How It All Started

Bob Phillips

The title of this blog was inspired by one of my Spanish professor's at Miami University of Ohio, Dr. Robert Phillips, who died in the e...

Monday, November 27, 2017

Honey Ginger Pie

I always like to try a new dessert recipe for Thanksgiving. This year I made Honey Ginger Pie from the Teeny's Tour of Pie cookbook. This custard-filled tart was a definite hit among the foodie friends with whom we shared our holiday meal.

I first made the Buttery All-Purpose Crust as directed by Teeny:

  • 2 1/2 c. all-purpose flour
  • 2 t. salt
  • 2 T. sugar
  • 3/4 c. cold unsalted butter (cut into pieces)
  • 1/4 c. vegetable shortening
  • 1/4 c. cold vodka (I took mine straight from the freezer)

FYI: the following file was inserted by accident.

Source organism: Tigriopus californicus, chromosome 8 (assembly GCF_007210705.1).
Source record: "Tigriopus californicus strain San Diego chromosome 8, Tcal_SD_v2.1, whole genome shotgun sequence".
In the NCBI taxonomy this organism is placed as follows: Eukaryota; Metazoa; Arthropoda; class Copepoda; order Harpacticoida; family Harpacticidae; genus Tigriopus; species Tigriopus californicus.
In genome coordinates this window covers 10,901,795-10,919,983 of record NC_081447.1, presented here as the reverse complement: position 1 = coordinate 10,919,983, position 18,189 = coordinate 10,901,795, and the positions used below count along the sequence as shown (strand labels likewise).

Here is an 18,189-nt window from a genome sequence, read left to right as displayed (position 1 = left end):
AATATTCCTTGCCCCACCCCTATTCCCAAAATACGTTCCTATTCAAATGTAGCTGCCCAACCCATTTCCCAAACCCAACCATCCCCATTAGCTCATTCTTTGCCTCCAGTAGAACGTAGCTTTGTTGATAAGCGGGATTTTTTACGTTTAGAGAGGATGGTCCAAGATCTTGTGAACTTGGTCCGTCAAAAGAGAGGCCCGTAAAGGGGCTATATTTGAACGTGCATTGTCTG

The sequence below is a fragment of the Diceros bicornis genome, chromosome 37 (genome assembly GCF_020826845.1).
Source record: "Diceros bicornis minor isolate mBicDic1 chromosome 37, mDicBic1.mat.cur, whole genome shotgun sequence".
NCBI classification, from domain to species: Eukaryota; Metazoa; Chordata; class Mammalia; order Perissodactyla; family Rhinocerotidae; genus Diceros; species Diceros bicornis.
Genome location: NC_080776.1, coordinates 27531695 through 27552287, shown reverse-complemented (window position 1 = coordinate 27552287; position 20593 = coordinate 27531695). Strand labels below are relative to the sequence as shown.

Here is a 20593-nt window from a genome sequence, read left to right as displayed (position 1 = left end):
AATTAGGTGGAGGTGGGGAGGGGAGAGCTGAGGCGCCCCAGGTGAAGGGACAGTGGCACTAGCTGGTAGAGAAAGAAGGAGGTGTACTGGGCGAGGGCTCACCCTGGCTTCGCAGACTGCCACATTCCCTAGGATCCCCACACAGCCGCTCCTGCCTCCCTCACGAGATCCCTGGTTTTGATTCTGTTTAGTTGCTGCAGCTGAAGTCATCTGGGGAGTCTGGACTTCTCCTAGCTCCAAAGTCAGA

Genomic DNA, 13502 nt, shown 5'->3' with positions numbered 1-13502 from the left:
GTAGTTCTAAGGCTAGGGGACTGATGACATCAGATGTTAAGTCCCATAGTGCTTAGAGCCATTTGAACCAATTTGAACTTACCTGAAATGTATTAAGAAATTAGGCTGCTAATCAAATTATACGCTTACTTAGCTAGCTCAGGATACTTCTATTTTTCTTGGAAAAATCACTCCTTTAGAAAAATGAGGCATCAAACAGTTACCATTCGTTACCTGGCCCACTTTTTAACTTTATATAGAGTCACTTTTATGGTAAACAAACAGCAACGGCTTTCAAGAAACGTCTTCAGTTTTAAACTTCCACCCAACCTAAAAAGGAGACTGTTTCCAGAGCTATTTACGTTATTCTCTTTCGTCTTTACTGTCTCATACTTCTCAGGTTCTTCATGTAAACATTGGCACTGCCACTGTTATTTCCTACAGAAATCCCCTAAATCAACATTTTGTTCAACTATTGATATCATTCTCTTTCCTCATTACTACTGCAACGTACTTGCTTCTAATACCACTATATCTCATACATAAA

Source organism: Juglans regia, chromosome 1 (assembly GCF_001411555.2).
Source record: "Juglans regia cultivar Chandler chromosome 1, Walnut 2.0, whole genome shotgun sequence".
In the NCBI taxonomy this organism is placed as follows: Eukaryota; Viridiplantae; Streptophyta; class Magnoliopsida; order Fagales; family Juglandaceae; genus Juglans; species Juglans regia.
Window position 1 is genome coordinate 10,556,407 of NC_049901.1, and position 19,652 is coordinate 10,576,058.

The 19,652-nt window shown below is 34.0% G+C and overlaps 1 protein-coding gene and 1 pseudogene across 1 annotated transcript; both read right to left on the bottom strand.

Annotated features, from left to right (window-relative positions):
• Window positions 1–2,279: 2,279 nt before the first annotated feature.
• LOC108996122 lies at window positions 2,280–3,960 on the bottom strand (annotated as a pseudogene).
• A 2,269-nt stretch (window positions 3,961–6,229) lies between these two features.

• 6 T. cold water

I sifted the dry ingredients together, then added the butter and shortening and cut everything together with a pastry cutter. The liquid ingredients were added next, a little bit at a time. Everything was mixed with a rubber spatula and formed into a ball. The ball was divided into two, and each was pressed into a disc. I placed one disc in the freezer for later use, the other I refrigerated for one hour, then rolled out and placed in a greased pie pan and baked at 350 for about 25 minutes.

The filling also took a bit of work. Ingredients include:

  • 2 c. whole milk (divided)
  • 3 T. cornstarch
  • 3 egg yolks
  • 2 t. freshly grated peeled ginger (Teeny recommends a microplane, and I followed this advice and can assure you that Teeny is absolutely right about this)
  • 3 T. butter